Talk to your GP or pharmacist for advice on quitting. There are lots of suggestions on the NHS website about different ways to quit.
Stress is a feeling of being under pressure to such an extent that we feel unable to cope well. It is normal to have some stress in our lives, but too much can have an impact on our physical and mental health.
It might be possible to stop some of the things that cause you stress, or at least to limit them. You could also build things into your life to help ease stress such as making time for yourself, going for walks, and spending time with the people who help you to feel positive.
Finding time each day to relax can help you feel more in control and less anxious. There is evidence to suggest that relaxation can help with fatigue, low mood, anxiety and depression.
Relaxation is something that many people find difficult. There are lots of books, CDs, DVDs and websites that have exercises to help you find techniques to relax. Relaxation is a part of many complementary therapies, for example aromatherapy and massage.
There is some evidence that yoga (a mind–body exercise using physical poses and meditation) can help to reduce stress, anxiety and depression.
You can read more about yoga and find a class near you on the NHS Choices website.
Mindfulness is another technique that many people find helpful. By heightening our awareness, encouraging us to slow down and pay attention to our experiences, mindfulness is thought to improve mental wellbeing.
You can read more about mindfulness on the NHS Choices website.
Some chemotherapy drugs (eg dacarbazine, vinblastine and methotrexate) can make your skin sensitive to sun damage, especially if you have fair skin.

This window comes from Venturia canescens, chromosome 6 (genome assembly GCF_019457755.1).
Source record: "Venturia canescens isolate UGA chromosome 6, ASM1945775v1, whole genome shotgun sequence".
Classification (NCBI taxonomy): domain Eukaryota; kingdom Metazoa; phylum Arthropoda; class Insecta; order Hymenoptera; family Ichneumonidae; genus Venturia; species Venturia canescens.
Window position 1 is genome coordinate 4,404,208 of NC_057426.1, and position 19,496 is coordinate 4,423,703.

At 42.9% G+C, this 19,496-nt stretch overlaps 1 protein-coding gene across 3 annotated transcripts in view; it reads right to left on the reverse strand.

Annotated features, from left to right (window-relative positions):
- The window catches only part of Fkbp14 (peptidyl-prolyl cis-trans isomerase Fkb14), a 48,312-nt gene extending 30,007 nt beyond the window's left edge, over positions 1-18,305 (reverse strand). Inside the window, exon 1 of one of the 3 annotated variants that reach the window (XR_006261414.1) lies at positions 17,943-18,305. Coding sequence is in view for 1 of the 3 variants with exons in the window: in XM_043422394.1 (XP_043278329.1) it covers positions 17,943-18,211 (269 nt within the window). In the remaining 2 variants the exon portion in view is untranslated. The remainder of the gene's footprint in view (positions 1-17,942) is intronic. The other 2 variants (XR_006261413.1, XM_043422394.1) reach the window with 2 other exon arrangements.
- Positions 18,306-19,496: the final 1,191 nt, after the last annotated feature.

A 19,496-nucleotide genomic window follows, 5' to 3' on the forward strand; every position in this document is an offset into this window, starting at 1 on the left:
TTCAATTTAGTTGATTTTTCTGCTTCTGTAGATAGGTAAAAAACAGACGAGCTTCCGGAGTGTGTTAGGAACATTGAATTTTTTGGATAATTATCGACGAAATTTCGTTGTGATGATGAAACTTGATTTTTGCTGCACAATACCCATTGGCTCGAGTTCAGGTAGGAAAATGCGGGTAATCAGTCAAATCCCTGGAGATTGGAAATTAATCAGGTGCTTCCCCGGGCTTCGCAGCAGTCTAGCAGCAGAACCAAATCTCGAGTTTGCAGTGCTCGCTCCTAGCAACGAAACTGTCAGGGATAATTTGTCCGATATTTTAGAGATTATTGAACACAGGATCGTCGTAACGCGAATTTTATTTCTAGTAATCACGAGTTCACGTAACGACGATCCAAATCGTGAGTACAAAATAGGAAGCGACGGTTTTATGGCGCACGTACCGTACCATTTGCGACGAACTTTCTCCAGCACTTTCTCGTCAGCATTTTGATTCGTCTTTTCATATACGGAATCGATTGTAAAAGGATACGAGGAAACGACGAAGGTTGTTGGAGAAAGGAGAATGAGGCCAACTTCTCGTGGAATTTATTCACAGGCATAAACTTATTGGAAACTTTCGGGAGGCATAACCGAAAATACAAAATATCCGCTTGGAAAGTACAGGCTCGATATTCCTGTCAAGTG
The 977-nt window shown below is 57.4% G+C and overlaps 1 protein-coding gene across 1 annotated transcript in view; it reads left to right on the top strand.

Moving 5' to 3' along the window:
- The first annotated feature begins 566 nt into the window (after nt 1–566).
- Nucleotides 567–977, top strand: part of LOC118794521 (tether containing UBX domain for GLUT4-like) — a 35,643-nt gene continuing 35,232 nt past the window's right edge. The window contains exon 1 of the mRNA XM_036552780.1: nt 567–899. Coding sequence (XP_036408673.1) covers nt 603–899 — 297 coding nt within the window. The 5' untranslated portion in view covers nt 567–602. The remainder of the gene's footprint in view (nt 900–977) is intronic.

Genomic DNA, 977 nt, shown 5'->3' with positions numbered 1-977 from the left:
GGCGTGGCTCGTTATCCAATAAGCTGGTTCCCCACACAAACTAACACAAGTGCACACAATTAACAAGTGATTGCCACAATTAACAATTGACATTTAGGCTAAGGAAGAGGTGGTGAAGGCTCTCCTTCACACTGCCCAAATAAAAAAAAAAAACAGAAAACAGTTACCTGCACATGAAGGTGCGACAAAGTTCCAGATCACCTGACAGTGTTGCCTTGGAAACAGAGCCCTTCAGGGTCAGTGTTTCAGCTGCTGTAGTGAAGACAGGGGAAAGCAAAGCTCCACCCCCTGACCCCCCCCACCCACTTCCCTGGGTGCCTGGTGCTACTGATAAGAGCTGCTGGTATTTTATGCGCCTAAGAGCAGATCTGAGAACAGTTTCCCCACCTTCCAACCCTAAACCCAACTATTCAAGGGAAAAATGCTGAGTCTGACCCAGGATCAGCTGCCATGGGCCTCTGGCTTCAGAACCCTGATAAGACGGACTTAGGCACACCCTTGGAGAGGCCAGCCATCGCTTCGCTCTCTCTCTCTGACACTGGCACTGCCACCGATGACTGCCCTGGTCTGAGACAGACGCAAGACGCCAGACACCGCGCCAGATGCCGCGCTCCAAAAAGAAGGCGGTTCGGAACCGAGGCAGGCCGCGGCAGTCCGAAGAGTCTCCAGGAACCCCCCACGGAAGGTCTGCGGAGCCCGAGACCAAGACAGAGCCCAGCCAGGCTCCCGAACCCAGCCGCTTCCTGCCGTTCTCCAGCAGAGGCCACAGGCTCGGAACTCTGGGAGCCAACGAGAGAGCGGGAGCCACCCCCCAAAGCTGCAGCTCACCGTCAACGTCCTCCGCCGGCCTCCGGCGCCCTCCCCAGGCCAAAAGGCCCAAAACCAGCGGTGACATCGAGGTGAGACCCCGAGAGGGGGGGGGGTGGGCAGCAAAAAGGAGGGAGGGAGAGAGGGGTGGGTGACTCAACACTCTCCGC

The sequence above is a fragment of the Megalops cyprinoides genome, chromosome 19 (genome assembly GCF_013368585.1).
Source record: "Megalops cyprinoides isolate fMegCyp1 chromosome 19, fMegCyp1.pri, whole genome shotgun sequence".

Radiotherapy can also make the skin on the irradiated area more sensitive. This can last for months or even years – ask your medical team whether this applies to you.
Take precautions to stay safe in the sun – stick to the shade, cover your skin, and use sun blocks that have a high SPF (sun protection factor).
Cancer Research UK run a campaign called SunSmart, which gives advice to help you stay safe in the sun.
Many people use complementary therapies alongside their lymphoma treatment. Although there is no evidence to prove that complementary therapies can help with a particular problem, some research suggests that they may lower anxiety and improve relaxation.
Many people say complementary therapies make them feel better generally but, as far as we are aware, there is no one type that particularly helps people with lymphoma. If you are interested in complementary therapies, it will be a case of trying out a few that appeal to you.
When choosing a complementary therapy, it’s important to:
- discuss it with your medical team or your GP first to check that it’s safe for you
- make sure your complementary therapist is qualified and registered with a professional organisation – you should be able to find out their qualifications and professional membership on their website or in promotional materials such as their leaflets. Ask your medical team for guidance if you’re unsure
- think about cost – usually you would need to organise and pay for complementary therapies yourself, although some hospitals do offer this treatment
- tell the therapist that you have had treatment for lymphoma – you could ask about their experience of treating other people with cancer.
NHS Choices has more information about healthy living.
Macmillan cancer support produce information about exercise for people living with or after cancer.